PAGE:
|Native Women to Receive Frank Blythe Award for Media Excellence|
Buffy Sainte-Marie (Cree) and Harriett Skye, Ph.D. (Hunkpapa Lakota) will receive the Frank Blythe Award for Media Excellence on Friday, April 20, at 5:30 p.m. at the Van Brundt Visitors Center during the opening reception for the Seventh Biennial Vision Maker Film Festival. Ms. Sainte-Marie will be present, and Jessica Skye Paul (Nez Perce/Lakota) will accept the award on her mother's behalf. Dr. Skye passed away on January 20, 2018.
"Both of these women have had a significant influence in the way Native Peoples are seen through mainstream media," said Vision Maker Media Executive Director Shirley Sneve (Rosebud Sioux), "as a young professional, I was deeply influenced by both of them."
The reception will be followed by RUMBLE: The Indians Who Rocked the World, which features a significant interview with Ms. Sainte-Marie. She will join Ms. Sneve for a Q&A following the screening at the Mary Riepma Ross Media Arts Center, which adjoins the Van Brundt Center at 313 N. 13th St., on the University of Nebraska Campus.
Vision Maker Media recognizes outstanding contributions in advancing opportunities for Indigenous media by honoring an individual or organization. The late Michael Smith (Lakota), founder of the American Indian Film Institute and Festival in San Francisco, California, received the first award. Peggy Berryhill (Muskogee), a pioneer in Native Radio was the second recipient.
Ms. Sainte-Marie has spent her whole life creating, and her artistry, humanitarian efforts and Indigenous leadership have made her a unique force in the music industry. In 1969, she made one of the world's first electronic vocal albums; in 1982 she became the only Indigenous person to win an Oscar; she spent five years on Sesame Street where she became the first woman to breastfeed on national television. She's been blacklisted and silenced. She's written pop standards sung and recorded by the likes of Janis Joplin, Elvis Presley, Donovan, Joe Cocker and Jennifer Warnes. She penned "Universal Soldier," the definitive anti-war anthem of the 20th century. She is an icon who keeps one foot firmly planted on both sides of the North American border, in the unsurrendered territories that comprise Canada and the USA.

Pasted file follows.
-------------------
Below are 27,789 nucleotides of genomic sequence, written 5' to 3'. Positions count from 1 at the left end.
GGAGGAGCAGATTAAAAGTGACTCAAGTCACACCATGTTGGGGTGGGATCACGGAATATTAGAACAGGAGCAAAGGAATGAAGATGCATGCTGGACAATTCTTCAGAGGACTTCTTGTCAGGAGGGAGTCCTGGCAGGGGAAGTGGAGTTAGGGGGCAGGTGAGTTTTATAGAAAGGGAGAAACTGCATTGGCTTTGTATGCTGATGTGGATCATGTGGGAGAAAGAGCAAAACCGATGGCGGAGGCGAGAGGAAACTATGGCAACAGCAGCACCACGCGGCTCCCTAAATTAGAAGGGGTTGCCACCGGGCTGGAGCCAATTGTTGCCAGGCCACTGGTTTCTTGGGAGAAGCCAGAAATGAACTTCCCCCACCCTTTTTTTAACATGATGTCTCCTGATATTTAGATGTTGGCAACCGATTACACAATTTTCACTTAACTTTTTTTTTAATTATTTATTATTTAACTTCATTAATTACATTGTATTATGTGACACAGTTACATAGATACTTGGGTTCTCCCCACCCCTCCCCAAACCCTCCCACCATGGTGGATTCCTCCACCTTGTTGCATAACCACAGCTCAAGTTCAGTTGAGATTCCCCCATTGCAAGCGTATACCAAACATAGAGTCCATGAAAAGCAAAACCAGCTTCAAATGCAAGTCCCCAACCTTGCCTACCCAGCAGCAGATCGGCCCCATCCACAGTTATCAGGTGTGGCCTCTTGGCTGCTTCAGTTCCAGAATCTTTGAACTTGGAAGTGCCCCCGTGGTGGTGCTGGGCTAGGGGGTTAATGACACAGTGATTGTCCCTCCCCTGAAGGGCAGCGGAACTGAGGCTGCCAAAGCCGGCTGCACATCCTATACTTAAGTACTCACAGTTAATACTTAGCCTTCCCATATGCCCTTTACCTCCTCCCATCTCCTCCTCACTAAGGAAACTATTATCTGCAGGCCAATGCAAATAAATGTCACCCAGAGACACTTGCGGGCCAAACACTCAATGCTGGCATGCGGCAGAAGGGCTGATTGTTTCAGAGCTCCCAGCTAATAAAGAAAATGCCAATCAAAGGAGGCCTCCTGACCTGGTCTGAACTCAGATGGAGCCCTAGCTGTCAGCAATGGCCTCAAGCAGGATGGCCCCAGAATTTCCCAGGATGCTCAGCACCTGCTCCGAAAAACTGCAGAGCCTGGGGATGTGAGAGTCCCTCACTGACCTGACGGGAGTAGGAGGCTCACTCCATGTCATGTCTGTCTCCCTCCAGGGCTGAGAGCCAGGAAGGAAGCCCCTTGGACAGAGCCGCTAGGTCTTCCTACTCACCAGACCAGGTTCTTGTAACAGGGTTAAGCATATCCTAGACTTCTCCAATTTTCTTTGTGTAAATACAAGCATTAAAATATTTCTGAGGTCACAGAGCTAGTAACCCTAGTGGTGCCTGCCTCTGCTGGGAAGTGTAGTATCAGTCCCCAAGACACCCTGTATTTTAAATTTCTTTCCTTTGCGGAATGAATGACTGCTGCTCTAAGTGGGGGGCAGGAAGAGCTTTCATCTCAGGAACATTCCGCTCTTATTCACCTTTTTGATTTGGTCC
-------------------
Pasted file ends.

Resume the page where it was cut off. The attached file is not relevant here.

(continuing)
|Photo Credit: The Bismarck Tribune|
The Vision Maker Film Festival runs April 20-26 at the Mary Riepma Ross Media Arts Center. A Producers Lab will enhance the festival with master filmmakers showing their works and participating in workshops, April 22-24. The filmmakers are from the National Minority Consortia of Public Broadcasting, including Black Public Media, the Center for Asian American Media, Latino Public Broadcasting, Pacific Islanders in Communications and Vision Maker Media.
Twelve additional filmmakers will attend the festival and be involved in community events in the Lincoln area. For a complete schedule visit: visionmakermedia.org/festival. Individual tickets may be purchased online at https://theross.org/. All access passes are available for $25.
Major funding for the festival comes from the National Endowment for the Humanities, the National Endowment for the Arts, Woods Charitable Fund, the Cooper Foundation, the Nebraska Arts Council and the
Northern Ponca Tribe.
Buffy Sainte Marie, blacklisted because of opposition to Vietnam War, was later censored by Indian Country Today
Buffy Sainte Marie described how she was censored out of the music business by the U.S. Presidents, because of her stance against the Vietnam War. This interview in 1999 at Dine' College, which I wrote as a staff reporter for Indian Country Today, was censored for seven years. -- Brenda Norrell, publisher, Censored News
"I was put out of business in the United States."
Later she discovered the censorship and pressure applied to radio stations by President Lyndon Johnson during the Vietnam era, particularly toward her "Universal Soldier" during the anti-war movement.
Read the article, which I published after being censored and terminated at Indian Country Today.